Ridley Scott on another journey

There are many notes of taste in the glass of Hennessy XO.  Spices play a very important role for the whiskey brand and therefore when MPC was picked to compose the distinct visuals with Sir Ridley Scott, they were ready and primed for the challenge.  This was Scott’s first TVC in nearly 20 years.

RSA Films, DDB Paris and MPC produced more than a TV commercial.  This is a gorgeous short film, another cinematic experience, unlike any others.  But, the market for a luxury consumable has a drawcard for high-end visuals. There are seven distinct sections in the spot, each with a ‘flavour’ all its own.

Play the TVC now (below), and read on.

The ‘Seven Worlds’ are creative interpretations of each tasting note described by Hennessy’s Comité de Dégustation as illustrations of Hennessy XO’s taste and feel: Sweet Notes, Rising Heat, Spicy Edge, Flowing Flame, Chocolate Lull, Wood Crunches. Culminating in Infinite Echo.  MPC’s Carsten Keller, the Head of CG on the project took up the story when I contacted him in London.

He tells me the floating Sweet Notes golden orbs of honey on the first sequence had great references to work from.  A light syrup was striped with metallic shiny material to accentuate a honey viciousness. “We used a real substance on set to achieve the bowl shots in camera,” says Keller. “Ridley had a clear idea how the liquids had to behave and look, so our task on that particular sequence was to make the substance float magically in the air and transform them out of the main substance.” This was achieved in Houdini and rendered in Mantra. “On top of the liquids, we also had to get their caustic effects on the walls to embed them better in the real world.”


The Rising Heat sequence was a massive visual challenge.  MPC originally used real people as models and made them look like massive giants interacting with the sand on set. “However, the scale just didn’t look believable via the live-action route. We quickly realized that we had to create CG giants interacting with CG sand,” said Keller.  “This put a lot of pressure on the CG team as we had to come up with the entire world from scratch.  That’s skies, mood, lighting, sand, giants and even the dust devils and twisters. With their drawings and concept images, Ridley and his production designer Marc Homes played a huge role in bringing these scenes to life and helped us understand what this world was made of.”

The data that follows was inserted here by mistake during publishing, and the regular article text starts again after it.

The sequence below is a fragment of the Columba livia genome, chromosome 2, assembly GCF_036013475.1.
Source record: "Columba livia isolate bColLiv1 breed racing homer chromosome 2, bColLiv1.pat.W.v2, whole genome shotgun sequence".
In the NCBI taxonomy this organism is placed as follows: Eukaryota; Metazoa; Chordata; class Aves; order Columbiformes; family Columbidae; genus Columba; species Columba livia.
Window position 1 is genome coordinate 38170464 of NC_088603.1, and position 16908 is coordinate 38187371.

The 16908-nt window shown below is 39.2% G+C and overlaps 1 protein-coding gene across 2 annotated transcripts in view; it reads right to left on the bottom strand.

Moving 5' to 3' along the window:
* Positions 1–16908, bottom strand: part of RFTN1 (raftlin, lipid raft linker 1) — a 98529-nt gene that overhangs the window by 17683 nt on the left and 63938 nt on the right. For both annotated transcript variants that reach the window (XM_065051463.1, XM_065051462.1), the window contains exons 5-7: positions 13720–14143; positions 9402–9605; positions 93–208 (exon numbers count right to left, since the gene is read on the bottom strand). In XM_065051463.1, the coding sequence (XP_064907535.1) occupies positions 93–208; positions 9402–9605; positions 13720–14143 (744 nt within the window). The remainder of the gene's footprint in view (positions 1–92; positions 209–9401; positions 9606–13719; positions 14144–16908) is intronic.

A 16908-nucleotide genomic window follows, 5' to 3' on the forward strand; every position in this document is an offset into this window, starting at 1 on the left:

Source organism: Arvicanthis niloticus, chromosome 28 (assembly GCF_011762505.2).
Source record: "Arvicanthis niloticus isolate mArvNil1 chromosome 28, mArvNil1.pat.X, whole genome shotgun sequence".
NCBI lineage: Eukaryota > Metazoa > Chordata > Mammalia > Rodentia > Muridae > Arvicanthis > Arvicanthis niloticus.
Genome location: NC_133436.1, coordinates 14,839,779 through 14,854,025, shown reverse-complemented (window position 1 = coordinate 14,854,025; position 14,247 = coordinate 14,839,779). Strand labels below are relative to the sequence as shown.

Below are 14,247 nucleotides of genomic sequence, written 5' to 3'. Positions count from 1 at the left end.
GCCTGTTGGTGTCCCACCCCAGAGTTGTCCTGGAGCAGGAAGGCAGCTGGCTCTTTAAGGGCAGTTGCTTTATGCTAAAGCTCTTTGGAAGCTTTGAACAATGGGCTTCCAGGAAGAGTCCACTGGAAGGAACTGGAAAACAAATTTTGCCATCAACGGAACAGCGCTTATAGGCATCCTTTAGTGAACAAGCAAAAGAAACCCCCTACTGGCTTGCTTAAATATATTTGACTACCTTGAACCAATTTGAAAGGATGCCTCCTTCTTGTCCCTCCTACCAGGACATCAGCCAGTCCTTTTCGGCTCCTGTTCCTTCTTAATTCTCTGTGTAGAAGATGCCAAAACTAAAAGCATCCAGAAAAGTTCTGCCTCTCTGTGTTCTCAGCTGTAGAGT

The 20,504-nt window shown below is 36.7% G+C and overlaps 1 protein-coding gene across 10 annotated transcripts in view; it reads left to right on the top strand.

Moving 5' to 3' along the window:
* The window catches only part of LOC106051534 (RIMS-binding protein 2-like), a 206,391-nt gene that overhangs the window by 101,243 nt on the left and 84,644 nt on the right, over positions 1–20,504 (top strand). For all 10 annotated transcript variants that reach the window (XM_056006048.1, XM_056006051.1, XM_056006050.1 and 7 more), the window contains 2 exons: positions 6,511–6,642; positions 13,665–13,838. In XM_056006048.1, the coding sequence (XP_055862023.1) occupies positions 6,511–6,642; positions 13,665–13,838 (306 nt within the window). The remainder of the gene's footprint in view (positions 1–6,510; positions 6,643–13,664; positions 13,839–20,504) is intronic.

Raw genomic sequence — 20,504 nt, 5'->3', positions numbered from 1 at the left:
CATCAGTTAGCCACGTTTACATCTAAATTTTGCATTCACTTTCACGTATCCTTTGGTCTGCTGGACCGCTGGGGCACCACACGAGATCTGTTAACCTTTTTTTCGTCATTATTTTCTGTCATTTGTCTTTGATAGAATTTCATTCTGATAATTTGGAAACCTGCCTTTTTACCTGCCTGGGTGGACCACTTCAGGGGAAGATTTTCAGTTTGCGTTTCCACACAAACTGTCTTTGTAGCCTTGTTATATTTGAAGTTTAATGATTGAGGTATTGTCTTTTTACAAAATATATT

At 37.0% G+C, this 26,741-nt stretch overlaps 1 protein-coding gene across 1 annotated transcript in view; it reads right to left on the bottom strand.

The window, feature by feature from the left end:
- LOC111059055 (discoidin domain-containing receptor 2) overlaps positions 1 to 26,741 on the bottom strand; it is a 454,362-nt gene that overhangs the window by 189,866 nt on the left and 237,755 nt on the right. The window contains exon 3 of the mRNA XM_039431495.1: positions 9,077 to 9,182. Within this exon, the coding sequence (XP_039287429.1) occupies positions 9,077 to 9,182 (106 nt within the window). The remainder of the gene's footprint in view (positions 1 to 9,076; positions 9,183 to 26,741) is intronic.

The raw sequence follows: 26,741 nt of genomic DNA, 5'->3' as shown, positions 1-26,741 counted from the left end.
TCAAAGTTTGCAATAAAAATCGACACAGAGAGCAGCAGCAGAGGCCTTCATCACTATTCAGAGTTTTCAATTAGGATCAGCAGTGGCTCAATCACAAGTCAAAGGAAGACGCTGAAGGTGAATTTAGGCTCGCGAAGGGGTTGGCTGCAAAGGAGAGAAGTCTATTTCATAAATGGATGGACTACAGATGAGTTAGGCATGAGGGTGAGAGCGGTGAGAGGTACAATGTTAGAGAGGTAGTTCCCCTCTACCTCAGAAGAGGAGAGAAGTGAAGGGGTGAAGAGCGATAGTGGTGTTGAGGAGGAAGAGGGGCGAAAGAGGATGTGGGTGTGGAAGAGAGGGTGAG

All the dunes and plains were modelled in Maya and later transferred completely into Houdini in order to simulate the sand. the dust devils, the wind and sand storms. “One of the most challenging shots was the giant foot landing right in front of us with all the sand displacement as well as the end shot where we see the giants marching towards us,” said Keller. “Here the animators had the challenge of making them appear massive in relation to the wide landscape. Once again, Ridley helped so much in making this shot epic by drawing this scene for us and even implementing the huge 50km high volcano in the distance.”


Ridley Scott had the idea in the Spicy Edge sequence to generate an artificial human out of streams of spices and powder. He was very specific and drew many storyboard illustrations during his meetings with MPC. “His original drawings showed beautiful flowing bands of particles forming together like a 3D printing process building the AI layer by layer,” says Keller. This sequence took a very long time as it was done entirely in CG. The most complex task was to transform Ridley’s drawings and come up with many different ideas of how the particles could form the face and other parts of the body. “We basically had an entire team of Houdini FX artists coming up with lots of different motion concepts that we presented to Ridley once or twice a week to narrow down how the effect could work throughout the sequence,” explains Keller. Another challenge was to find good camera angles and come up with a narrative that kept the interest high and didn’t make the effect look repetitive. “In the end, the particles still had to interact with the actor that we used on set. By that time we decided it was better to replace her completely in CG to make the effect more believable and to keep the overall look consistent,” he added.


In most of the sequences in this Hennessy TVC, MPC went straight into Houdini because it so heavily effects driven.  Keller says the brief for IV Flowing Flame was to create a mesmerizing world of heat and fire so the entire atmosphere and clouds had to look incredibly hot, dangerous and as if they were constantly on fire. “Our concept artists came up with some stunning drawings of a world that was inspired by the beauty and sheer size of a volcanic eruption with all its billowing clouds. The key ingredient for success here was to have the concept artists constantly collaborate with the effects artists and lighting team in order to steer them in the right direction.”